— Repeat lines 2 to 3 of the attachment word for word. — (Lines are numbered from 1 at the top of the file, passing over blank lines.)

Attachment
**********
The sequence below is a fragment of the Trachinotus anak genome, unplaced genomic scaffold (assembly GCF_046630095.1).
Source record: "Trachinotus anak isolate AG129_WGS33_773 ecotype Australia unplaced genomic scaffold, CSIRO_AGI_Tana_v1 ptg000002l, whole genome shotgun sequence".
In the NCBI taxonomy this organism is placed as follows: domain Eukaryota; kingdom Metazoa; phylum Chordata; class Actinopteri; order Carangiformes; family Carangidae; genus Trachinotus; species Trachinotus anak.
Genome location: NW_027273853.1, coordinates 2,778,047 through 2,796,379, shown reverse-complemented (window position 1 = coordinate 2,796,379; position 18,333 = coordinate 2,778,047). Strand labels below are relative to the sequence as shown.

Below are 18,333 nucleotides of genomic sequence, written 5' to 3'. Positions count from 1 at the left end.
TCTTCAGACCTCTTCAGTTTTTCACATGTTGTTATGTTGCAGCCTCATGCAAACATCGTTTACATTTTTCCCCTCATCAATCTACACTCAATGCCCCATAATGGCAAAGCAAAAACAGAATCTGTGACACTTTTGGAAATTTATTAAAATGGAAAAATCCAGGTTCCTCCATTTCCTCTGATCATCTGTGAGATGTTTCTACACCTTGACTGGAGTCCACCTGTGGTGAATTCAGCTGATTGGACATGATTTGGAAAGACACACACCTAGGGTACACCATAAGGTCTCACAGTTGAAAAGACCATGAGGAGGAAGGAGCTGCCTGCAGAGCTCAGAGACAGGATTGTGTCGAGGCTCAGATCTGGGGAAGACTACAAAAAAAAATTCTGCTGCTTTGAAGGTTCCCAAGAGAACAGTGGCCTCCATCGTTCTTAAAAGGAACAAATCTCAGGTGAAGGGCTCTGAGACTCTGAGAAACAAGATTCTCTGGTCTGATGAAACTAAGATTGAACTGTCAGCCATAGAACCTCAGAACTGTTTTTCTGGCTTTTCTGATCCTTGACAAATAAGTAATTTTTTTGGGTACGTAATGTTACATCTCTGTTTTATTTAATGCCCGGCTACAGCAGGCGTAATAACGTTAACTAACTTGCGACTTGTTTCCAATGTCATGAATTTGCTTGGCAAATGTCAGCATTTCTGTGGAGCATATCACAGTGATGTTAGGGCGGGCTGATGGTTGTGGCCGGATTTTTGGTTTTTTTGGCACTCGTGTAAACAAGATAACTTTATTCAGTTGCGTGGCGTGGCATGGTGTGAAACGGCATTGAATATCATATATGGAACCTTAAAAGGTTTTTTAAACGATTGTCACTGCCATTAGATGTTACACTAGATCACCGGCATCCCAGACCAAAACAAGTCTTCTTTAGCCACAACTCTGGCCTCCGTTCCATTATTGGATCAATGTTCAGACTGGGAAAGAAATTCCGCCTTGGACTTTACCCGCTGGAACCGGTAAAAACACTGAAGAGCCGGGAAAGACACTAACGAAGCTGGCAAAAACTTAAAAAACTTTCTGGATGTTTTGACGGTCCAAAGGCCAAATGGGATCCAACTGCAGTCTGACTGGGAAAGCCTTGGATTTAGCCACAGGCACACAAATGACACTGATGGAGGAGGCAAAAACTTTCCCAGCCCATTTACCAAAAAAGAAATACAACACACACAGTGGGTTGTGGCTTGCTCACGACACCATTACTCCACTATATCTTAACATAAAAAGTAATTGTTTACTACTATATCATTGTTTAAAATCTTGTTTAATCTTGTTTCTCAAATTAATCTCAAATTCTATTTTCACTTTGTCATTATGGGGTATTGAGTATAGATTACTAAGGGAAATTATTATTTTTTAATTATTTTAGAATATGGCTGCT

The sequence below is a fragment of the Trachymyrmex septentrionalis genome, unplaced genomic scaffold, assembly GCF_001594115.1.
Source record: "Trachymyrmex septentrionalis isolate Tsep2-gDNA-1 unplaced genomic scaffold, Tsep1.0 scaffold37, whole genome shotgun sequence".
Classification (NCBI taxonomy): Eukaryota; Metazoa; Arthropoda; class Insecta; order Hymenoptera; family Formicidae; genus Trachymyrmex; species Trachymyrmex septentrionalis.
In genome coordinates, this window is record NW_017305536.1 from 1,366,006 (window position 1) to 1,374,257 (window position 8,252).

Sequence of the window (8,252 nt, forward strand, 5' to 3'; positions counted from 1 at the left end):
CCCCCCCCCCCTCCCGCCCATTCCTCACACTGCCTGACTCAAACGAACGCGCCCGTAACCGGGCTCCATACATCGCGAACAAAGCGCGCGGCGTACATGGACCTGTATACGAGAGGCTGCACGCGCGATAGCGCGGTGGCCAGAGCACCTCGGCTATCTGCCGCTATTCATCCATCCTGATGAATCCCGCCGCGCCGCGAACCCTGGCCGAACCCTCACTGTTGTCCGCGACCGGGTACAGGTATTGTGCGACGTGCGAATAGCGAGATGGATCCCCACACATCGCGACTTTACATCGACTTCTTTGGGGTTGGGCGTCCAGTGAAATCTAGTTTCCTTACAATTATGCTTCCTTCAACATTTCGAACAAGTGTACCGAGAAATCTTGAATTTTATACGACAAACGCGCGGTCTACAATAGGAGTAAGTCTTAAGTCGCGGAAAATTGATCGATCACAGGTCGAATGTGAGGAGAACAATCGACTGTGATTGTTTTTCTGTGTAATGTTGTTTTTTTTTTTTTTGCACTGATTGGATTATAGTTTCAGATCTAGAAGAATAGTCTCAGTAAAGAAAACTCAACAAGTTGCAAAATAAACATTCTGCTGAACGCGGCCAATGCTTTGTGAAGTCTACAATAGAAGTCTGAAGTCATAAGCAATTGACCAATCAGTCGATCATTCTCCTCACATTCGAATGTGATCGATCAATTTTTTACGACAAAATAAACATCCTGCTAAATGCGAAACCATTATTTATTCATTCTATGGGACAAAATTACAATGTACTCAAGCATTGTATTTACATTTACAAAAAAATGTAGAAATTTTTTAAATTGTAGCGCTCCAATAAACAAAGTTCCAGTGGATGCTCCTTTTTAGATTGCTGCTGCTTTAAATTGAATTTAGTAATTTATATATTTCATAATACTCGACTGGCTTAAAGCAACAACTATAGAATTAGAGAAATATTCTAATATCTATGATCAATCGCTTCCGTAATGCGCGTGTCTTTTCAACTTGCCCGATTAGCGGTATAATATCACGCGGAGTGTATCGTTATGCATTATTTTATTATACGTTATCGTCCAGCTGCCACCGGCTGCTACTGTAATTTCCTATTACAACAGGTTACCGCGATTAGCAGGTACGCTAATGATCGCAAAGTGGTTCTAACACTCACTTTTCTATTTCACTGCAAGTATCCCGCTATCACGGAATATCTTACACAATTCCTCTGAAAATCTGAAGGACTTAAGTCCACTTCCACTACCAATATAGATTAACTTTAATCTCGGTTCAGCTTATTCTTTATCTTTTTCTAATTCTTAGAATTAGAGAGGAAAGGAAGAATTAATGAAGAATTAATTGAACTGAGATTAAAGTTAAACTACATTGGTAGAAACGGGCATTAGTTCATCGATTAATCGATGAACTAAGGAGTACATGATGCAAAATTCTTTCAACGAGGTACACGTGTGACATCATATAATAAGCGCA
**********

Source record: "Trachinotus anak isolate AG129_WGS33_773 ecotype Australia unplaced genomic scaffold, CSIRO_AGI_Tana_v1 ptg000002l, whole genome shotgun sequence".
In the NCBI taxonomy this organism is placed as follows: domain Eukaryota; kingdom Metazoa; phylum Chordata; class Actinopteri; order Carangiformes; family Carangidae; genus Trachinotus; species Trachinotus anak.